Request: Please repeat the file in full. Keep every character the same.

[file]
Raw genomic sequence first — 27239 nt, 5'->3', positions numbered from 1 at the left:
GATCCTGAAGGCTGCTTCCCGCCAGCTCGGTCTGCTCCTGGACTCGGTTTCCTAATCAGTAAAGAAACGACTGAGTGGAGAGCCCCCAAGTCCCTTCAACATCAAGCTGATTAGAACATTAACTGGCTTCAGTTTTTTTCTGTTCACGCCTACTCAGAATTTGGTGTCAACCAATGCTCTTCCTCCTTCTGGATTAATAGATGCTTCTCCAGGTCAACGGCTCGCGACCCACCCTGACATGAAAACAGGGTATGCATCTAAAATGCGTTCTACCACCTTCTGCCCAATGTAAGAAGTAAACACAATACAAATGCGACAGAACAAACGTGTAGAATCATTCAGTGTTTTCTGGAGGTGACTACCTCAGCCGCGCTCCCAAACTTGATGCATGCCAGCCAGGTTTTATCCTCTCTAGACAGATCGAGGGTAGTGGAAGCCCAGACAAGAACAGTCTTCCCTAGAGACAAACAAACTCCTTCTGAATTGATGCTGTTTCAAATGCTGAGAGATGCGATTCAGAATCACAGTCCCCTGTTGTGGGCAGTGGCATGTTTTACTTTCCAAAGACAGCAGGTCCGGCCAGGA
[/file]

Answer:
Raw genomic sequence first — 27239 nt, 5'->3', positions numbered from 1 at the left:
GATCCTGAAGGCTGCTTCCCGCCAGCTCGGTCTGCTCCTGGACTCGGTTTCCTAATCAGTAAAGAAACGACTGAGTGGAGAGCCCCCAAGTCCCTTCAACATCAAGCTGATTAGAACATTAACTGGCTTCAGTTTTTTTCTGTTCACGCCTACTCAGAATTTGGTGTCAACCAATGCTCTTCCTCCTTCTGGATTAATAGATGCTTCTCCAGGTCAACGGCTCGCGACCCACCCTGACATGAAAACAGGGTATGCATCTAAAATGCGTTCTACCACCTTCTGCCCAATGTAAGAAGTAAACACAATACAAATGCGACAGAACAAACGTGTAGAATCATTCAGTGTTTTCTGGAGGTGACTACCTCAGCCGCGCTCCCAAACTTGATGCATGCCAGCCAGGTTTTATCCTCTCTAGACAGATCGAGGGTAGTGGAAGCCCAGACAAGAACAGTCTTCCCTAGAGACAAACAAACTCCTTCTGAATTGATGCTGTTTCAAATGCTGAGAGATGCGATTCAGAATCACAGTCCCCTGTTGTGGGCAGTGGCATGTTTTACTTTCCAAAGACAGCAGGTCCGGCCAGGA